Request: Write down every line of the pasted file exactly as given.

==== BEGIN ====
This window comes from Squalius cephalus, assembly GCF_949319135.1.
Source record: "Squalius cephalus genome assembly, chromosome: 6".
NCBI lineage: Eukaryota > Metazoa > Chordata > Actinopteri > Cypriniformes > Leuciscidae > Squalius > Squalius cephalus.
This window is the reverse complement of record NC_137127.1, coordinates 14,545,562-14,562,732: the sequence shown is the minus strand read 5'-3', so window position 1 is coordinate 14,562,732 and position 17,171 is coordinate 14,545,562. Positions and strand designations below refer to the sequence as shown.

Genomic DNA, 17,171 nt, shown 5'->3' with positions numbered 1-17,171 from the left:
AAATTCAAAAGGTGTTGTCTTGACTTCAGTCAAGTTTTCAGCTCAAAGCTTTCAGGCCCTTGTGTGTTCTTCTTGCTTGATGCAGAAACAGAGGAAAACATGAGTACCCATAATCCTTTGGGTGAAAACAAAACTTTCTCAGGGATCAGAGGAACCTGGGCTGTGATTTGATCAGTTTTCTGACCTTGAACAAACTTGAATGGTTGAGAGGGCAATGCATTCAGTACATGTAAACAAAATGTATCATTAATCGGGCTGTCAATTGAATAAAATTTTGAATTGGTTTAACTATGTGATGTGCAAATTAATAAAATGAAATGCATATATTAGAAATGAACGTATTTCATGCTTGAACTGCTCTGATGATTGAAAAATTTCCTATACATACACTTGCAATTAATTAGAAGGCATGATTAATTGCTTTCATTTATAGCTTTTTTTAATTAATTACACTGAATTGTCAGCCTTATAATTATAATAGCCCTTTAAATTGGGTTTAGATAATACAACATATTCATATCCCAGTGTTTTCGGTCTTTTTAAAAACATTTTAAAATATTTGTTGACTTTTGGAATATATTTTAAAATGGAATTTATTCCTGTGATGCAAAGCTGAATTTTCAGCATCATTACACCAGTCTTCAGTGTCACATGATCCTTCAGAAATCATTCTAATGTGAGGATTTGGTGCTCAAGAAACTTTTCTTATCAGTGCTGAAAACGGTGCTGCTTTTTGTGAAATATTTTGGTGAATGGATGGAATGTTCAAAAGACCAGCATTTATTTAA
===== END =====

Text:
This window comes from Squalius cephalus, assembly GCF_949319135.1.
Source record: "Squalius cephalus genome assembly, chromosome: 6".
NCBI lineage: Eukaryota > Metazoa > Chordata > Actinopteri > Cypriniformes > Leuciscidae > Squalius > Squalius cephalus.
This window is the reverse complement of record NC_137127.1, coordinates 14,545,562-14,562,732: the sequence shown is the minus strand read 5'-3', so window position 1 is coordinate 14,562,732 and position 17,171 is coordinate 14,545,562. Positions and strand designations below refer to the sequence as shown.

Genomic DNA, 17,171 nt, shown 5'->3' with positions numbered 1-17,171 from the left:
AAATTCAAAAGGTGTTGTCTTGACTTCAGTCAAGTTTTCAGCTCAAAGCTTTCAGGCCCTTGTGTGTTCTTCTTGCTTGATGCAGAAACAGAGGAAAACATGAGTACCCATAATCCTTTGGGTGAAAACAAAACTTTCTCAGGGATCAGAGGAACCTGGGCTGTGATTTGATCAGTTTTCTGACCTTGAACAAACTTGAATGGTTGAGAGGGCAATGCATTCAGTACATGTAAACAAAATGTATCATTAATCGGGCTGTCAATTGAATAAAATTTTGAATTGGTTTAACTATGTGATGTGCAAATTAATAAAATGAAATGCATATATTAGAAATGAACGTATTTCATGCTTGAACTGCTCTGATGATTGAAAAATTTCCTATACATACACTTGCAATTAATTAGAAGGCATGATTAATTGCTTTCATTTATAGCTTTTTTTAATTAATTACACTGAATTGTCAGCCTTATAATTATAATAGCCCTTTAAATTGGGTTTAGATAATACAACATATTCATATCCCAGTGTTTTCGGTCTTTTTAAAAACATTTTAAAATATTTGTTGACTTTTGGAATATATTTTAAAATGGAATTTATTCCTGTGATGCAAAGCTGAATTTTCAGCATCATTACACCAGTCTTCAGTGTCACATGATCCTTCAGAAATCATTCTAATGTGAGGATTTGGTGCTCAAGAAACTTTTCTTATCAGTGCTGAAAACGGTGCTGCTTTTTGTGAAATATTTTGGTGAATGGATGGAATGTTCAAAAGACCAGCATTTATTTAA